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Urban projects in favor of sustainable development neglect the consequences of noise pollution

While the National Noise Council and ADEME published their annual report in October 2021, estimating the social cost of noise at 155 billion euros per year, it seems more necessary than ever to take into account noise in the environment of open-ended manner. The second environmental factor of comorbidity after air pollution, noise pollution is unfortunately insufficiently integrated into urban projects to redefine our cities towards greater sustainability. Even today, it is often necessary to wait for the nuisances to be observed before the issue of noise is integrated into our urban planning. However, tools exist to anticipate nuisances and integrate solutions into our urban planning.

The construction of sustainable cities cannot do without real reflection on the control of sound environments in our future town planning. Since transport-related nuisances are responsible for two-thirds of the social cost of noise, we would be tempted to believe that the development of soft mobility, electric vehicles and the reduction of transport routes would effectively lower this social cost. Nevertheless, the sources of noise are multiple and the reduction of transport noise is not a miracle solution to nuisances. Indeed, if the reduction of sound levels of transport is a priori commendable for the comfort of the inhabitants of an urban planning, the transport routes also fulfill a function of masking the noise of human activities. As soon as the noise of transport disappears, the noise of human activities is likely to emerge and create situations of acoustic tension for the occupants of a district. This is the reason why it is fundamental that the balance of soundscapes be taken into account in the redefinition of our town planning. Without questioning or solution for the allocation of buildings and the consequences of the mixed use of certain places, neighborhood nuisances risk increasing drastically. However, at a time when we want to limit or even stop the artificialization of soils and as we move towards densification of buildings, these noise pollution reduce the comfort of citizens at the risk of jeopardizing the acceptability of such urban policies and living together.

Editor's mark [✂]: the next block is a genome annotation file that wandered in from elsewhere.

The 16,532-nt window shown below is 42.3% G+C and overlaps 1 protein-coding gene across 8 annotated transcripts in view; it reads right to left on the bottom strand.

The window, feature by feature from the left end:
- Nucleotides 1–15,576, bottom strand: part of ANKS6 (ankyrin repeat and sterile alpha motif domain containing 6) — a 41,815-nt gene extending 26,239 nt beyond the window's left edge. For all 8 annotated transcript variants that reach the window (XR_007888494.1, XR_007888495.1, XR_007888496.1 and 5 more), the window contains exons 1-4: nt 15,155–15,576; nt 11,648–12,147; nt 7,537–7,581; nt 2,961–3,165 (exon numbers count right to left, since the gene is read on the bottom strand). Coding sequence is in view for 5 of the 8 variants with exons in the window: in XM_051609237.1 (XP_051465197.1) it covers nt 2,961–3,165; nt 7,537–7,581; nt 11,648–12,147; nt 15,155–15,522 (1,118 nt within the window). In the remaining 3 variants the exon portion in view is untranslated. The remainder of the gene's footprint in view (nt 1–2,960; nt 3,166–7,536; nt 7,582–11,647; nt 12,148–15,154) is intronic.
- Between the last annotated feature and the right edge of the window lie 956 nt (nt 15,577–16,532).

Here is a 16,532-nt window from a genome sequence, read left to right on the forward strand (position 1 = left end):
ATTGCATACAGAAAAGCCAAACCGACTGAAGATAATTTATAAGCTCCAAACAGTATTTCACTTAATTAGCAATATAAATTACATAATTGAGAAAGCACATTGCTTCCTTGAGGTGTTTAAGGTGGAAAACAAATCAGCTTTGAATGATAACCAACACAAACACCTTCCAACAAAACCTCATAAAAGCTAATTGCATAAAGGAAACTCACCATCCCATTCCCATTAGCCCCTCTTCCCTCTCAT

In many urban public projects noise is perceived as a secondary concern. Yet 86% of French people say they are bothered by noise at home according to a 2014 IFOP survey. Consequently, it is often necessary to wait for the nuisances to be observed and produce their effects for solutions to be implemented. However, as these solutions come after the completion of the districts or buildings, they are often very costly in terms of resources (both financial and material) and visually appealing when they could have been avoided. When urban projects take a transversal approach, it is possible to create urban planning with balanced soundscapes with the help of integrated and more resource-efficient acoustic solutions. Moreover, in addition to the densification of urban planning, certain energy saving solutions such as natural ventilation increase the risk of nuisance. This is why, if the soundscapes are not balanced, these solutions will be dysfunctional in use, either because the occupants will suffer from the nuisances, or because they will not have recourse to these solutions.

Nevertheless, finding a balanced soundscape in the future state of completion is tricky. Indeed, it is necessary to be able to predict the levels of noise emitted by the various sources: an essential condition for an efficient search for balance and thus to plan the dimensioning of protection against nuisances according to needs. However, human activities are often complex to predict because their noise emission levels vary according to the times and their nature. This is why Planète Acoustique has developed environmental acoustic BIM – BIMAE®. Based on 4D modelling, this tool makes it possible to simulate the soundscapes hour by hour of a landscape in the future state of completion, taking into account the noise of transport and that of human activities. The 3D visualization of sound propagation at the foot, on the facade and around a building, via a mesh system, is also adaptable to the scale of neighborhood projects down to the facade details (mouldings, loggias, balconies, etc. ). Thus, we guarantee a joint study of the internal and external uses and functions of the projects, essential to the operations while taking into account the aeraulic, structural, thermal constraints, etc. Only the precision of the 3D visualization of our model allows designers to meet the constraints. Much more than a tool, the BIMAE is also a method that provides a basis for joint work with architects, urban planners and contractors to verify the various hypotheses and facilitate arbitration.